The Every Day Wine, Thelema Sauvignon Blanc 2015

If you try different wines, you are bound to figure out what works for you. You might not figure out how to put across your own tasting notes, or use the verbose vocabulary that is synonymous with ‘wine speak’, but you will be able to confidently look at a wine list and order something that is to your desire when in a restaurant. You can also pick a bottle from a Retailer’s shelves, where the wine on offer is a large overwhelming choice. Introducing, the Thelema Sauvignon Blanc, 2015 Vintage.

So much wine, so little time

I bought a bottle at Pick n Pay last week and it cost me R79-00. I felt that the first blog post be a wine that is reachable, in both price and retail outlets, as an introduction to our journey of wine. While I knocked classification in my blog last week, what I will do when I remember the price, is create a category by price range. Price is not a predictor of the quality of the wine, but if we play in three clearly defined categories, it will make your experience all that more interesting.


  • Category C will be wines between R60-00 and R100-00
  • Category B will be wines between R100-00 and R200-00
  • Category A will be wines above R200-00
When pouring wine, it’s not about filling to the brim

I want you to be the judge, as you taste the difference between a ‘Category C’ and ‘Category B’ wine. Then look at the difference between a ‘Category B’ wine and ‘Category A’ wine. Rands and cents obviously make up part of the difference , but for me, ‘Category B’ to ‘Category A’ has a less incremental growth in experience versus the  jump in Rand spend, while ‘Category C’ to ‘Category B’ has very noticeable increases in marginal return more often than not. Don’t under estimate the power and cost of marketing, so be aware on the price point. Our weakness, as human beings, is to believe that just because something is more expensive, it is better.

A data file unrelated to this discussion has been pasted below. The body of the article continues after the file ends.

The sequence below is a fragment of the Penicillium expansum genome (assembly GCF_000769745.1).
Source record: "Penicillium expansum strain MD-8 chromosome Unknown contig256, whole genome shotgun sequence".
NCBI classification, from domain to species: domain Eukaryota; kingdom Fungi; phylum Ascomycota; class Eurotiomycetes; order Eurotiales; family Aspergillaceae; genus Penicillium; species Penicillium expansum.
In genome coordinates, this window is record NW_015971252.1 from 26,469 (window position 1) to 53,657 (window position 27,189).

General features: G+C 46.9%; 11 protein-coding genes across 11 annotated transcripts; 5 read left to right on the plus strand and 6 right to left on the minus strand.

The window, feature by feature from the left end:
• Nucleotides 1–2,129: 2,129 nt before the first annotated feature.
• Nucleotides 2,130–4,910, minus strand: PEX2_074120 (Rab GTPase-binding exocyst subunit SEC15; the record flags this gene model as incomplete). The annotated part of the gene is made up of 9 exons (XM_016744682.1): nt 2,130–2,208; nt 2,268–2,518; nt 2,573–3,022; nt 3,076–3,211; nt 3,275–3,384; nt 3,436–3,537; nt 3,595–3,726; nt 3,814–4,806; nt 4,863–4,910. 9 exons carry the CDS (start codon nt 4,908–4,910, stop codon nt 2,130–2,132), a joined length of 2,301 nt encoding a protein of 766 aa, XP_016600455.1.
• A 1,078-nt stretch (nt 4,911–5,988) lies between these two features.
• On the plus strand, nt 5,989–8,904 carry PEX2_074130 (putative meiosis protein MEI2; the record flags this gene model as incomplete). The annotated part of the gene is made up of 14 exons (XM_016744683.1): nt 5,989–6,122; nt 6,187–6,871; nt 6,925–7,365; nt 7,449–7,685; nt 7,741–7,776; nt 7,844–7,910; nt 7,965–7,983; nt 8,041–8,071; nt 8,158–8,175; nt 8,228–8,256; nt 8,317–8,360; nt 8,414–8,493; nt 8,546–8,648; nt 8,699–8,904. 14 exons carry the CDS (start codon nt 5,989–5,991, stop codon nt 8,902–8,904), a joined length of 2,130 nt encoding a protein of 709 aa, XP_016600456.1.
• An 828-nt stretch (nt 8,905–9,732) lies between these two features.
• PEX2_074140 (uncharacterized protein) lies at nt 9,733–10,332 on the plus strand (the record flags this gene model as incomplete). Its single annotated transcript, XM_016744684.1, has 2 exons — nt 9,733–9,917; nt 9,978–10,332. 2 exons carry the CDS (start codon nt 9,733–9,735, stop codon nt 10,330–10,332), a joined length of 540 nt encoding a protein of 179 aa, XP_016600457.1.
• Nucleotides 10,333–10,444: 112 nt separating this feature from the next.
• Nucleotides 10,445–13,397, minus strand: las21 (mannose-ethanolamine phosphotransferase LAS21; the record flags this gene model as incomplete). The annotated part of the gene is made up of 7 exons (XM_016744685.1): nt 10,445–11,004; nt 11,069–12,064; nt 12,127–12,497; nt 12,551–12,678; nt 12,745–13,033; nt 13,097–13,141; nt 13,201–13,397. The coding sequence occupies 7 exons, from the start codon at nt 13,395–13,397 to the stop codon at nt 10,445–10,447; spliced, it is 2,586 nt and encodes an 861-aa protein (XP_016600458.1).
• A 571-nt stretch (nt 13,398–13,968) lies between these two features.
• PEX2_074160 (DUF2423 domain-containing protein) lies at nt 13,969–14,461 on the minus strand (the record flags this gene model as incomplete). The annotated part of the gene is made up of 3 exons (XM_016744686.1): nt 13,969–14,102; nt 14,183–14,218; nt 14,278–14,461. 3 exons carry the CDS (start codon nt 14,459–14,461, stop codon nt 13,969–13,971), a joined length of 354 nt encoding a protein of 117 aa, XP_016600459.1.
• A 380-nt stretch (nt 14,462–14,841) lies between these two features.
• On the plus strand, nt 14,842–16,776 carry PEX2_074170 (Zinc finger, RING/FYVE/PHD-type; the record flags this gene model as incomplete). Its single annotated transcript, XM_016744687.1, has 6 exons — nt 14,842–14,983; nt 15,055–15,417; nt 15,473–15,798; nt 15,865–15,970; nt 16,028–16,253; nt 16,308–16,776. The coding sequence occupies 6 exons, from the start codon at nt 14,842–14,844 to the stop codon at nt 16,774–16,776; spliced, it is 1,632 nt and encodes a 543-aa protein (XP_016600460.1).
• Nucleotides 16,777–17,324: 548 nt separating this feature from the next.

The Thelema Sauvignon Blanc is therefore a ‘Category C’ wine on the above basis. Thelema is a wine farm I’ve yet to visit. I have been for lunch on a neighbouring wine farm on the Helshoogte Pass in Stellenbosch, Delaire Graff. The Thelema Estate is by no means a ‘Category C’ wine farm! I had the pleasure of drinking Thelema Estate Wines, as well as their sister estate Sutherland at The Chef’s Table with Franck Dangereux. The Sauvignon Blanc was not part of the pairing on the day, and I remember the winemaker, Rudi Schultz, making a particular point to highlight how he was ‘offended’ by the wine not cracking the nod for the grand stage of food and wine pairing.

To pick up on colour, look at your wine on a white backdrop (even a white piece of paper)

It was a hot summer’s day in Joburg when I cracked this bottle open. The colour of the wine surprised me as it was not the typical pale Sauvignon Blanc. It had a decent tint of yellow in the colour (Or hue if you really want to start learning for your wine vocabulary). I guess it had the benefit of aging, as white wine colour becomes more intense as it ages, while red wine colour loses its intensity as it ages.

Smell the wine, take a gentle sip, and taste it, don’t just swallow